The Little League team from Guayama, Puerto Rico won the Caribbean Region Little League Championship and advanced to the Little League World Series this summer. The team, which is from the hometown of Miami RedHawk baseball player and senior Adrian Texidor, is coached by his father. The Miami community helped raise funds for the town after Hurricane Maria struck.
The Little League team from Guayama, Puerto Rico won the Caribbean Region Little League Championship and advanced to the Little League World Series this summer. The team, which is from the hometown of Miami RedHawk baseball player and senior Adrian Texidor, is coached by his father. The Miami community helped raise funds for the town after Hurricane Maria struck. Photo: Retweeted from espndeportes.espn.com

Looking back: Puerto Rico, one year after Hurricane Maria's devastation

By Margo Kissell, university news and communications

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Senior Adrian Texidor. He was named the 2018 MAC Defensive Player of the Year.

Miami University senior Adrian Texidor, a shortstop on the RedHawks baseball team, has been back to his hometown in Puerto Rico twice since Hurricane Maria struck on Sept. 20, 2017, and left widespread destruction in its path.

“It was pretty devastating seeing all the stuff that was gone,” said Texidor, a sport leadership and management major. “I was there this summer too, and things are getting better. The field I used to play on when I was little in my neighborhood was destroyed. But the hurricane didn’t stop my dad’s team.”

His father coaches a team that won in Puerto Rico and then went on to become the Caribbean Region Champions. It advanced to the 2018 Little League Baseball World Series, losing to Japan in the semifinals.

Texidor’s teammate, Wil Vogelsang, reached out to him after the hurricane and they raised nearly $2,000 for those impacted in his hometown of Guayama.

The Miami community became involved in the aftermath of Hurricane Maria in other ways, including a Mapathon and Day of the Dead commemoration.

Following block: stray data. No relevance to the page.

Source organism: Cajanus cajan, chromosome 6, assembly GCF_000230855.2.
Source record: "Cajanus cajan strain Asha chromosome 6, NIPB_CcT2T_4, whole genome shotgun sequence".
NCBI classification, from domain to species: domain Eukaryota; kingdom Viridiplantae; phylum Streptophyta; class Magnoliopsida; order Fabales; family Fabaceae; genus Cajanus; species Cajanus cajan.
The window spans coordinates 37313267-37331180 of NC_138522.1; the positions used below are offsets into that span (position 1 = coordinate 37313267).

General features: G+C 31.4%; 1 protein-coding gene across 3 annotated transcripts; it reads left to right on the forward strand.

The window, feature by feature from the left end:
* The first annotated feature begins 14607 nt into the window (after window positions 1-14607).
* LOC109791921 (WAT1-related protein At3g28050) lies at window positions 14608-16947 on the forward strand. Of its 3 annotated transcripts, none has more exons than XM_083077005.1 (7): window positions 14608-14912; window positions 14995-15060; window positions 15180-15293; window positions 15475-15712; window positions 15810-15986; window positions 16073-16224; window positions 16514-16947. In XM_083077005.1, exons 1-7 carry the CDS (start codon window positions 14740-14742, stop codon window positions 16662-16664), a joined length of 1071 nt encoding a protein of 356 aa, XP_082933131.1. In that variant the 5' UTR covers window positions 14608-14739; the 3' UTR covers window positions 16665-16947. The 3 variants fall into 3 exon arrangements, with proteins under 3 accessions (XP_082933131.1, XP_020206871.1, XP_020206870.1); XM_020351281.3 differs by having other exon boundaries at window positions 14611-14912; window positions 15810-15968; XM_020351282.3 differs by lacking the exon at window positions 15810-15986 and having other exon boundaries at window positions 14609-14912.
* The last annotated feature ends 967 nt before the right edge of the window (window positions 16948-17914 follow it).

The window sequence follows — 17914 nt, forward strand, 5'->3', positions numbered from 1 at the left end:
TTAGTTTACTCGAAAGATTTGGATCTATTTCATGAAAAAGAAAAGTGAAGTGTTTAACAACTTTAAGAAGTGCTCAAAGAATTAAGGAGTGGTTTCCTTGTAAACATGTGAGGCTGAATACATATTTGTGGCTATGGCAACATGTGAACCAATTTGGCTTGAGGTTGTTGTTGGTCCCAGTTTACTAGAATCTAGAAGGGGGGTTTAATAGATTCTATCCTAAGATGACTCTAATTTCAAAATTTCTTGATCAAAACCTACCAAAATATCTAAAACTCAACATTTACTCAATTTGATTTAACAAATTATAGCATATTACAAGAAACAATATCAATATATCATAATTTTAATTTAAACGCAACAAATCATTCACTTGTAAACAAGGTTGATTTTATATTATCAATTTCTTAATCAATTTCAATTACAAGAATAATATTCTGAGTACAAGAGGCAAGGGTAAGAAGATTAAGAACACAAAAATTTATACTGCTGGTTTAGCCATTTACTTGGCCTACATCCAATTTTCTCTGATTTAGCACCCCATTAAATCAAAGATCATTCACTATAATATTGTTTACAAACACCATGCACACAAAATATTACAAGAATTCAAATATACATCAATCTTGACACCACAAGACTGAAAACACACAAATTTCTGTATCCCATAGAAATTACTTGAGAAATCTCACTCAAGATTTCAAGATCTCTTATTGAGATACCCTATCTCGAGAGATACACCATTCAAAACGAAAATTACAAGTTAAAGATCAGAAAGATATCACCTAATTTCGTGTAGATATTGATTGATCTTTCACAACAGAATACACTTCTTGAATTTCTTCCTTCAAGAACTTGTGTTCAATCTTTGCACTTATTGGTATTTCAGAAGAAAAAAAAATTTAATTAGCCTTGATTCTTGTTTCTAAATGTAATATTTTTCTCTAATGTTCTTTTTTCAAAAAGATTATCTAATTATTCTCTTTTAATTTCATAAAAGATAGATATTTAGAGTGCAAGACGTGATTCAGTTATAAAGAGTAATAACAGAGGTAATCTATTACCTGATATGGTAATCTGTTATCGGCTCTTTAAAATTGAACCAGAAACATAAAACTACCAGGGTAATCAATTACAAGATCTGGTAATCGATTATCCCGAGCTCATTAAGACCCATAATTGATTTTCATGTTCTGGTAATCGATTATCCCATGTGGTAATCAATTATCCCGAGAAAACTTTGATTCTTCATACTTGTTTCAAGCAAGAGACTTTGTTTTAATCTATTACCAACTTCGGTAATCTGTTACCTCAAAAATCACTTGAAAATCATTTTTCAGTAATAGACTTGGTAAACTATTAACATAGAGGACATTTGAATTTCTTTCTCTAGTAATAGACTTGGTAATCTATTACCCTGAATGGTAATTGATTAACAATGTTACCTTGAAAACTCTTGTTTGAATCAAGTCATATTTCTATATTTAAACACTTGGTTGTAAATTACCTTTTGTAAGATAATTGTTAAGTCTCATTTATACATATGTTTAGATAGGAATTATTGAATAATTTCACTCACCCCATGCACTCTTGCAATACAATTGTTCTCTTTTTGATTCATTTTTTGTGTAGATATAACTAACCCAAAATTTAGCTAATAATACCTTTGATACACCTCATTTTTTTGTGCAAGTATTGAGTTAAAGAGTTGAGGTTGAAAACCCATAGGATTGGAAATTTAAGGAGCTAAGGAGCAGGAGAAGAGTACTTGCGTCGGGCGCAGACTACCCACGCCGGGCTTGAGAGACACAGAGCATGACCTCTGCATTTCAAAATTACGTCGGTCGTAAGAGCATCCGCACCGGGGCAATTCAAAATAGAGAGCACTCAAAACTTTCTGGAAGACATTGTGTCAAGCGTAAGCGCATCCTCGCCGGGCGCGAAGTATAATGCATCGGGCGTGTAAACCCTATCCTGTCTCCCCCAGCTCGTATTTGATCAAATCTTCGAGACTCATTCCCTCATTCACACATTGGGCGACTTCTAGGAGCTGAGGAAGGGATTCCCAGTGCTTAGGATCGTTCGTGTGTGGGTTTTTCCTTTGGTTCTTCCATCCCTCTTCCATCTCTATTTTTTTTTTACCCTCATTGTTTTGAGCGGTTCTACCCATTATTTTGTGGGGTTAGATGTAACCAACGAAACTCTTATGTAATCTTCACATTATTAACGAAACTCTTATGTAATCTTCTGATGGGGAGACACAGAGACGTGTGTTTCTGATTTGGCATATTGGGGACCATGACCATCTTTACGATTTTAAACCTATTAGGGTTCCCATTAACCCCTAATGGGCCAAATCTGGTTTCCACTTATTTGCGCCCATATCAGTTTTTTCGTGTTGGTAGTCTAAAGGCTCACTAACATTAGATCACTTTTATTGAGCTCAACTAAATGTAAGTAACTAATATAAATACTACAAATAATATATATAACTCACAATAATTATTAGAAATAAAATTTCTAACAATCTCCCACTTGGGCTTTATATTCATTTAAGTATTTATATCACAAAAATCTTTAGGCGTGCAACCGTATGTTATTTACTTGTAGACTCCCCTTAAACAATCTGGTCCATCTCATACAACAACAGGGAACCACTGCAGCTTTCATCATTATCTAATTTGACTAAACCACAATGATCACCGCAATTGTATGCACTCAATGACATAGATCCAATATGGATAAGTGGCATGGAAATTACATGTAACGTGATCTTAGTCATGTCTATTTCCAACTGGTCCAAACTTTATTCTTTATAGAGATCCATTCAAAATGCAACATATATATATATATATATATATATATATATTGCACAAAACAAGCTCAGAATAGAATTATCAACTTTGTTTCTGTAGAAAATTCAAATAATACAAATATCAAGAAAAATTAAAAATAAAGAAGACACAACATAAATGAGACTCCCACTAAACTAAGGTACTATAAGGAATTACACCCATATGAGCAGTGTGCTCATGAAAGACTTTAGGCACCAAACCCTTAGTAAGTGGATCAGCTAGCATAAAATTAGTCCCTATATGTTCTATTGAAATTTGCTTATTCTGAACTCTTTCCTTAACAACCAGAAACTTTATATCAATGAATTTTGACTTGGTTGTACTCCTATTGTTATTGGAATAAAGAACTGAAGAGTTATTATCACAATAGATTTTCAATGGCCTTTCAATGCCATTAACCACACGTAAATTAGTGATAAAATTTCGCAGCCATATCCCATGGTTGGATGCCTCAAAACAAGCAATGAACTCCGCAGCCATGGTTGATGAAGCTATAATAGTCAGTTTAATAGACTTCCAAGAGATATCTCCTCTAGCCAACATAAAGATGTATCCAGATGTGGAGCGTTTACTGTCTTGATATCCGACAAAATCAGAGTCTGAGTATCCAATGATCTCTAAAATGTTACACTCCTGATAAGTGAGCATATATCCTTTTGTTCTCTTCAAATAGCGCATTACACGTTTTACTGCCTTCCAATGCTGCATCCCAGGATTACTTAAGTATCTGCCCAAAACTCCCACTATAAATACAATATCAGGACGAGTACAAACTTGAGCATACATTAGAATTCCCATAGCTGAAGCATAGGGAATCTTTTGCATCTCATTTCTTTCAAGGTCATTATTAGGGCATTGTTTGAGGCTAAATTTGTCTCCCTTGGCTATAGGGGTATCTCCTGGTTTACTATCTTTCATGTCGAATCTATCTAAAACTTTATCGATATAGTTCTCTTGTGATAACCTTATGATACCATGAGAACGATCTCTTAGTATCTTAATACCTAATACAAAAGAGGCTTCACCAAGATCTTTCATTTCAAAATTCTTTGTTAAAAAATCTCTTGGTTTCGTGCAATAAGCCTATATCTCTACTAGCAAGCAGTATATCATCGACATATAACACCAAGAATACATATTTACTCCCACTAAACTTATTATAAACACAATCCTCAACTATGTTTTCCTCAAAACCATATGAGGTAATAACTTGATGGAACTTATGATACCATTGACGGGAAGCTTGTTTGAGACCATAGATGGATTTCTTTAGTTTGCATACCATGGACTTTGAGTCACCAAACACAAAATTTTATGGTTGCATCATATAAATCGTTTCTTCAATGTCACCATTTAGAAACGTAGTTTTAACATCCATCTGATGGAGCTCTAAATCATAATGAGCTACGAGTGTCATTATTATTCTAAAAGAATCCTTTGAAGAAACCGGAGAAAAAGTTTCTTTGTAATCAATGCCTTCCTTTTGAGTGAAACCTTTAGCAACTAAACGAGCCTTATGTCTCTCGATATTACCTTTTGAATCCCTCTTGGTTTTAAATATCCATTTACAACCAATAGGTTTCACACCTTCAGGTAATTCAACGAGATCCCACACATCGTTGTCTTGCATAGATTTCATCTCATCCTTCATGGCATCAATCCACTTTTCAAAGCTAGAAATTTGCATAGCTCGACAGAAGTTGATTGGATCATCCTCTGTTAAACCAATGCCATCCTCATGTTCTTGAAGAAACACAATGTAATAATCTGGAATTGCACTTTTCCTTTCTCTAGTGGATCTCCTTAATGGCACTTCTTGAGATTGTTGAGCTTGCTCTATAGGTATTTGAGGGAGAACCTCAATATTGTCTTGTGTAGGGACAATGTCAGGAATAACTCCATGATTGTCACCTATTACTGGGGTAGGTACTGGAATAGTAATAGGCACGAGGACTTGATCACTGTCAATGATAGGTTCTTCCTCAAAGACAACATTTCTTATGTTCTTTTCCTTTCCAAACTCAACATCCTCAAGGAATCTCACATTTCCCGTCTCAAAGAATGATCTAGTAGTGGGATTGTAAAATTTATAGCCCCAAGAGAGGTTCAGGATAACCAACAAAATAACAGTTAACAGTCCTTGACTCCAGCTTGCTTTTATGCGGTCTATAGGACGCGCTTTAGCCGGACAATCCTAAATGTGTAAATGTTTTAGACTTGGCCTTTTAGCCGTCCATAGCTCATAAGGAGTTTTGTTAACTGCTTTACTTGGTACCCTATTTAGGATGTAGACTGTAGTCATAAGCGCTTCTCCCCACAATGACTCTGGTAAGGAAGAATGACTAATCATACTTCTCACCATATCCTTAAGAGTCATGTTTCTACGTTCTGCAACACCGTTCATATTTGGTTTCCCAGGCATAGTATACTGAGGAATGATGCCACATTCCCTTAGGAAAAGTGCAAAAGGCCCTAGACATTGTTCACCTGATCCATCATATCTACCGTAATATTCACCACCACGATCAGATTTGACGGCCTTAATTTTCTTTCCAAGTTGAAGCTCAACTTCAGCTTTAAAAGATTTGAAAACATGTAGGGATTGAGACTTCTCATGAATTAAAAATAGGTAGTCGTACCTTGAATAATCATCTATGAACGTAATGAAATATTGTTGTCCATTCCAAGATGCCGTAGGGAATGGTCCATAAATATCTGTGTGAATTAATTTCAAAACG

The Mapathon

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Mapathon team members (left to right) Joanna Camacho, Amélie Davis and Roxanne Ornelas.

The 2017 Puerto Rico Mapathon for Hurricane Relief drew 121 participants, including 15 faculty, six staff members, 19 graduate students, 78 undergraduates and two community members. They showed up for several hours at Shideler Hall on Sept. 29, 2017. Similar events were held around the country to “crowdmap” Puerto Rico to aid in the recovery efforts.

“The willingness of so many Miami faculty, staff, students and community members to be ‘presente” for Puerto Rico was an inspiring show of humanity and compassion on our campus,” said Damon Scott, assistant professor of geography, who coordinated the Mapathon along with Amélie Davis and Jessica McCarty, both assistant professors.

The Mapathon demonstrated "the best of ‘Love and Honor’ by bringing together our local community to be of service to the most precarious and marginalized," Scott said.

Davis worked through GISCorps, a nonprofit that brings in geographic information systems (GIS) experts as volunteers. They partnered with the organization, Direct Relief, to study Maria’s effects on the health industry infrastructure using GIS software tools.

During the Mapathon, Miami students learned to use Humanitarian OpenStreetMap (HOT) to digitize building footprints on a basemap of the island. “The basemap was composed of high-resolution remote sensing imagery of the island taken after the storm that showed the extent of damage to structures on the island,” Scott said.

Miami students also learned about the history of U.S.-Puerto Rico relations, including the terms of citizenship granted to Puerto Ricans and the trade restrictions that limited rapid deployment of aid to the island, from historian and Miami faculty member Johanna Camacho-Escobar.

Student organization GPS organizes other mapathons

GPS, the Geography and Urban Planning student organization, organized several additional mapathon events related to different humanitarian disasters around the world. The group plans to make mapathons for humanitarian relief one of its regular, recurring activities, Scott said.  If there are other student organizations that would like to co-sponsor a mapathon, they should contact GPS student leaders or Robbyn Abbitt, the faculty adviser of the group.

“Day of the Dead” commemoration

day-of-the-deadAs a follow-up to the Mapathon, the Center for American and World Cultures, in partnership with the Global and Intercultural Studies department and the Oxford Public Library, spotlighted Puerto Rico as part of its “Day of the Dead” commemoration. On Nov. 1, 2017, an overflowing crowd of faculty, students and community members participated in making an altar to remember the deaths in Puerto Rico from Hurricane Maria and its aftermath, and others.

At the time the official death toll was 51, Scott said. That estimate later climbed to 64. Last month, officials in Puerto Rico revised the death toll to 2,975 in the hurricane’s aftermath, the BBC reported.